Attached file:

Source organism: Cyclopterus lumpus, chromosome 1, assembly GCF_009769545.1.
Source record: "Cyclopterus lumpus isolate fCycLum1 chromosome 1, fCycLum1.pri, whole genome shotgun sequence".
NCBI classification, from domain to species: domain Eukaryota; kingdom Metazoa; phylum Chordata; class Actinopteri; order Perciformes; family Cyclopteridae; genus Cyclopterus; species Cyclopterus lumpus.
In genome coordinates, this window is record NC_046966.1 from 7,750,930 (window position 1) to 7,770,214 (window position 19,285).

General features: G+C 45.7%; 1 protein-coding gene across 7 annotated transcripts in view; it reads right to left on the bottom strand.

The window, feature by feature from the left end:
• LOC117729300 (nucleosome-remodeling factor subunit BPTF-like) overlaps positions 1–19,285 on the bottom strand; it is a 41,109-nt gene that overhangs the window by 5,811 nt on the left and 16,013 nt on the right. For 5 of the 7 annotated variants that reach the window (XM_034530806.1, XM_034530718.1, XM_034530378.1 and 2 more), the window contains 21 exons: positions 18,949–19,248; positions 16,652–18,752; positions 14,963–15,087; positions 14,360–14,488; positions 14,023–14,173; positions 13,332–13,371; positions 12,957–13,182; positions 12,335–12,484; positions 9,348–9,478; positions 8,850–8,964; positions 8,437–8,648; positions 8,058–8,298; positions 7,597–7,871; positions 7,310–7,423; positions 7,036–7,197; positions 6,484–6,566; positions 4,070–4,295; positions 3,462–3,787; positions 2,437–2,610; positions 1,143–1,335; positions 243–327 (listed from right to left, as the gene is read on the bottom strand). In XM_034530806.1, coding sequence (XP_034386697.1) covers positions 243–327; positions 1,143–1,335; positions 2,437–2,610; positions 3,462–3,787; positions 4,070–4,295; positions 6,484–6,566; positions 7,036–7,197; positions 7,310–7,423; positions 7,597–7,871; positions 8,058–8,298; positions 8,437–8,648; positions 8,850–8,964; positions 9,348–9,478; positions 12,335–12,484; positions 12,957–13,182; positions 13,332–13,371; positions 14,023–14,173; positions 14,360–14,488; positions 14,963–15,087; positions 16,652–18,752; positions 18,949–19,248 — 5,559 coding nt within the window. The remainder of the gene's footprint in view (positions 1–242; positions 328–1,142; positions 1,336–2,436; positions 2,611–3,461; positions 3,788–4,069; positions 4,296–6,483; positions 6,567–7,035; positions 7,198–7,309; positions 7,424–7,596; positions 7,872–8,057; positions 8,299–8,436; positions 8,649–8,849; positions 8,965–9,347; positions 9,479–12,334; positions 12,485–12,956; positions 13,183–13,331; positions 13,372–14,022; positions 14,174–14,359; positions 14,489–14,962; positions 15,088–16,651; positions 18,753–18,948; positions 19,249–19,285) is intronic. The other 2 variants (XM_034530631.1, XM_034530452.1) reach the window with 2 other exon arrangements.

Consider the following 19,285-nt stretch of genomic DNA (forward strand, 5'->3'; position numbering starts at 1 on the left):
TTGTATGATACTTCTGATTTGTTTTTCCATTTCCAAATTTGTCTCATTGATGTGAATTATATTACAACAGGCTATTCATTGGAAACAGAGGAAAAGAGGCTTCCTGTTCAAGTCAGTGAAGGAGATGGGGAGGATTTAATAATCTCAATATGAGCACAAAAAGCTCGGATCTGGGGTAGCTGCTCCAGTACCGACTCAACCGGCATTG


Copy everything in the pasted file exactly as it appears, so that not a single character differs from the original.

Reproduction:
Source organism: Cyclopterus lumpus, chromosome 1, assembly GCF_009769545.1.
Source record: "Cyclopterus lumpus isolate fCycLum1 chromosome 1, fCycLum1.pri, whole genome shotgun sequence".
NCBI classification, from domain to species: domain Eukaryota; kingdom Metazoa; phylum Chordata; class Actinopteri; order Perciformes; family Cyclopteridae; genus Cyclopterus; species Cyclopterus lumpus.
In genome coordinates, this window is record NC_046966.1 from 7,750,930 (window position 1) to 7,770,214 (window position 19,285).

General features: G+C 45.7%; 1 protein-coding gene across 7 annotated transcripts in view; it reads right to left on the bottom strand.

The window, feature by feature from the left end:
• LOC117729300 (nucleosome-remodeling factor subunit BPTF-like) overlaps positions 1–19,285 on the bottom strand; it is a 41,109-nt gene that overhangs the window by 5,811 nt on the left and 16,013 nt on the right. For 5 of the 7 annotated variants that reach the window (XM_034530806.1, XM_034530718.1, XM_034530378.1 and 2 more), the window contains 21 exons: positions 18,949–19,248; positions 16,652–18,752; positions 14,963–15,087; positions 14,360–14,488; positions 14,023–14,173; positions 13,332–13,371; positions 12,957–13,182; positions 12,335–12,484; positions 9,348–9,478; positions 8,850–8,964; positions 8,437–8,648; positions 8,058–8,298; positions 7,597–7,871; positions 7,310–7,423; positions 7,036–7,197; positions 6,484–6,566; positions 4,070–4,295; positions 3,462–3,787; positions 2,437–2,610; positions 1,143–1,335; positions 243–327 (listed from right to left, as the gene is read on the bottom strand). In XM_034530806.1, coding sequence (XP_034386697.1) covers positions 243–327; positions 1,143–1,335; positions 2,437–2,610; positions 3,462–3,787; positions 4,070–4,295; positions 6,484–6,566; positions 7,036–7,197; positions 7,310–7,423; positions 7,597–7,871; positions 8,058–8,298; positions 8,437–8,648; positions 8,850–8,964; positions 9,348–9,478; positions 12,335–12,484; positions 12,957–13,182; positions 13,332–13,371; positions 14,023–14,173; positions 14,360–14,488; positions 14,963–15,087; positions 16,652–18,752; positions 18,949–19,248 — 5,559 coding nt within the window. The remainder of the gene's footprint in view (positions 1–242; positions 328–1,142; positions 1,336–2,436; positions 2,611–3,461; positions 3,788–4,069; positions 4,296–6,483; positions 6,567–7,035; positions 7,198–7,309; positions 7,424–7,596; positions 7,872–8,057; positions 8,299–8,436; positions 8,649–8,849; positions 8,965–9,347; positions 9,479–12,334; positions 12,485–12,956; positions 13,183–13,331; positions 13,372–14,022; positions 14,174–14,359; positions 14,489–14,962; positions 15,088–16,651; positions 18,753–18,948; positions 19,249–19,285) is intronic. The other 2 variants (XM_034530631.1, XM_034530452.1) reach the window with 2 other exon arrangements.

Consider the following 19,285-nt stretch of genomic DNA (forward strand, 5'->3'; position numbering starts at 1 on the left):
TTGTATGATACTTCTGATTTGTTTTTCCATTTCCAAATTTGTCTCATTGATGTGAATTATATTACAACAGGCTATTCATTGGAAACAGAGGAAAAGAGGCTTCCTGTTCAAGTCAGTGAAGGAGATGGGGAGGATTTAATAATCTCAATATGAGCACAAAAAGCTCGGATCTGGGGTAGCTGCTCCAGTACCGACTCAACCGGCATTG